When it comes to managing diabetes, what advice comes to mind? Most have heard the advice to eat right, exercise more, and lose weight, but what other factors may be impacting blood sugar?
Could insufficient sleep be increasing your risk of Type 2 Diabetes, abdominal obesity, and high cholesterol? Yes, sleep appears to matter. Short duration, fragmented sleep, and obstructive sleep apnea all have the potential to interfere with our health. Too little sleep, or less than 6 hours per night, enhances our hunger by increasing the hunger hormone Grehlin. Inadequate sleep also decreases how full we feel (even after a full meal) by decreasing the satiety hormone Leptin. These hunger and satiety hormones begin to work against us when we are sleep deprived. The desire for food goes up and consequently food intake tends to follow. More normal levels appear when adults sleep between 7-9 hours. Inadequate sleep also increases inflammation, causes fat cells to function abnormally, and ultimately can interfere with the ability to make insulin and to use that insulin to control blood sugar. To improve health and lose weight, we may actually need to sleep more.
Could unhealthy gums be raising your blood sugar? The answer is yes. The relationship between oral health and diabetes is felt to be a two-way street—meaning high blood sugars are a risk factor for periodontal disease and periodontal disease raises blood sugar. Periodontal disease has been proposed as a sixth clinical complication of diabetes and tooth loss is up to two times more frequent in people with diabetes than people who do not have diabetes. There are a number of other diabetes-related oral complications. Be sure to see a dentist for regular dental exams and discuss how your diabetes may be affecting your teeth and vice versa.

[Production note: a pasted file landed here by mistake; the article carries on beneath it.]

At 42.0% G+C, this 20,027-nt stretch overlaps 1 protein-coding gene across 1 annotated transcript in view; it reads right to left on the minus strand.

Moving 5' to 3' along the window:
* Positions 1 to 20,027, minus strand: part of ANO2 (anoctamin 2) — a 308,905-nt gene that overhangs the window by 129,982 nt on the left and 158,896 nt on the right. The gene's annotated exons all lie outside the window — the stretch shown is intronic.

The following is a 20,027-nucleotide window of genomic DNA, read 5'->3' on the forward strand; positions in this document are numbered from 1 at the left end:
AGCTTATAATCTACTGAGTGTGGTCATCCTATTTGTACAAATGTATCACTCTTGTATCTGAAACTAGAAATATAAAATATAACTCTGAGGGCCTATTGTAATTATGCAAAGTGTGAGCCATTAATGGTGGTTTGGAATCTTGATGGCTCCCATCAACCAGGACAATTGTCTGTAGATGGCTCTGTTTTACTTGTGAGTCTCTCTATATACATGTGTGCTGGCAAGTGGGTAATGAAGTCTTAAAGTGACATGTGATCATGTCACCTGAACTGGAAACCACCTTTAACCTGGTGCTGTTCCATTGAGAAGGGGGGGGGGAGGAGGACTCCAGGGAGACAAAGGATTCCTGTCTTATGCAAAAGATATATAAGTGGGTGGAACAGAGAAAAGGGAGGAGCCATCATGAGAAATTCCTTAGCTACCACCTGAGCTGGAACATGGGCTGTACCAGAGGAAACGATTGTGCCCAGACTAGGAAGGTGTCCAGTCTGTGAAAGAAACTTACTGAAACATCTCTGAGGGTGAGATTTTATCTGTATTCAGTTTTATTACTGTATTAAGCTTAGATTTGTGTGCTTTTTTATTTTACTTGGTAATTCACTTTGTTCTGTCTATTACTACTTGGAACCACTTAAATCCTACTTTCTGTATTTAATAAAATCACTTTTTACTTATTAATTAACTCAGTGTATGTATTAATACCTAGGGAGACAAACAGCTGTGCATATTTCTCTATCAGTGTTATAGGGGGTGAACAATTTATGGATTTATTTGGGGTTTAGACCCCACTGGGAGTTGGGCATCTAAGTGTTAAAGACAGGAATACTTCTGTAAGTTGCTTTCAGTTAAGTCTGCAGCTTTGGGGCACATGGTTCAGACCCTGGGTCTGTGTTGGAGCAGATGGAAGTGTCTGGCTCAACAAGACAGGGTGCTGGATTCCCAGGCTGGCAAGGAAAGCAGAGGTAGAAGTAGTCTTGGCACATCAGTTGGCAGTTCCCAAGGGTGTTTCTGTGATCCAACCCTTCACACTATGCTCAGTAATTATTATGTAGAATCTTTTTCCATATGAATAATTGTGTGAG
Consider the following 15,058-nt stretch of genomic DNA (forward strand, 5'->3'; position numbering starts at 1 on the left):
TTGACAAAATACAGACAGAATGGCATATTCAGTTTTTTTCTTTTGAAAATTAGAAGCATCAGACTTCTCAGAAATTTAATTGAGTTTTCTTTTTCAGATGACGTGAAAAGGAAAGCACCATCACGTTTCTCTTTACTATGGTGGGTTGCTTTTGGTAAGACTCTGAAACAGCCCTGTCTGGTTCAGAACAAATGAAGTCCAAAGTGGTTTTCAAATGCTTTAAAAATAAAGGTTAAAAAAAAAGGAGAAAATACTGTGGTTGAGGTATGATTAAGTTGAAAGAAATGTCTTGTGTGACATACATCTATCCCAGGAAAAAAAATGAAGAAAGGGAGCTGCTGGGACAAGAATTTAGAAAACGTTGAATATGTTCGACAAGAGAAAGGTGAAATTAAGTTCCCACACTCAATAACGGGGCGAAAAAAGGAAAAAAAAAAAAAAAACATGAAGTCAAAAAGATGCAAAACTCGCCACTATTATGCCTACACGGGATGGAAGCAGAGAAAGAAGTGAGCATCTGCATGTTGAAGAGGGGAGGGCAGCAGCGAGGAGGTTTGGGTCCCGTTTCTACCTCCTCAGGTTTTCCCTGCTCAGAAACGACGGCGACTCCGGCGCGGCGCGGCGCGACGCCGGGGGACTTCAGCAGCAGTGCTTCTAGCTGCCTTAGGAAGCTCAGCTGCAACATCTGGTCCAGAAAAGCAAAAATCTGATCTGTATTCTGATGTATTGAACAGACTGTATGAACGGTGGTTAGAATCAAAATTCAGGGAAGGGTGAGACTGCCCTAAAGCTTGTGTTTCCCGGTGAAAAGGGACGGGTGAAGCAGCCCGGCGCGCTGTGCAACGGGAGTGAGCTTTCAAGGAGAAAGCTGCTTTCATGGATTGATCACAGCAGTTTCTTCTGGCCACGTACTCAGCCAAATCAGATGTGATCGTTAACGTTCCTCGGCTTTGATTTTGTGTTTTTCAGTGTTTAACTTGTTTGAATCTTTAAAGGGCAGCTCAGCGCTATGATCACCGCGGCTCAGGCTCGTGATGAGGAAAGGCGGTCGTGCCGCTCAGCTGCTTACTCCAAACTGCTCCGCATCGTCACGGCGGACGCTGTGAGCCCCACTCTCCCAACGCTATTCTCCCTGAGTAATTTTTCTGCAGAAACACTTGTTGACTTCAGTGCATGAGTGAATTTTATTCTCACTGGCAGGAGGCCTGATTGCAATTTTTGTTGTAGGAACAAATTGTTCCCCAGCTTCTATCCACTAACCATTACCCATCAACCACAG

Are the bugs in your gut making you sick? Maybe. There are a plethora of researchers looking at the role bacteria play in diabetes and obesity, as well as many other diseases. The gut is lined with bacteria that help digest food, make vitamins, communicate with the immune system, and many other critical roles that are essential to our heath. For every human cell we have, there are an estimated 10 microbial cells. You might be surprised to know you carry around an estimated 2-5 pounds of bacteria. Studies are finding that the type of bacteria housed in our guts may play a bigger role in our health than previous understood. Researchers are concluding that by examining a patient’s gut bacteria they can predict which patients are at risk for developing diabetes. In weight and gut bacteria research, it is also being found that lean people and obese people have different bacterial diversity and higher prevalence of different microbes. Diet (eating high fiber and limiting sugar, fried and processed foods) plays an important role in supporting the good bacteria in the gut now associated with leanness. The old saying “no guts, no glory” may ring true in the battle of obesity and diabetes.
Erin Browder is a Diabetes Education Specialist with Valley Medical Center’s Diabetes Education & Nutrition Clinic.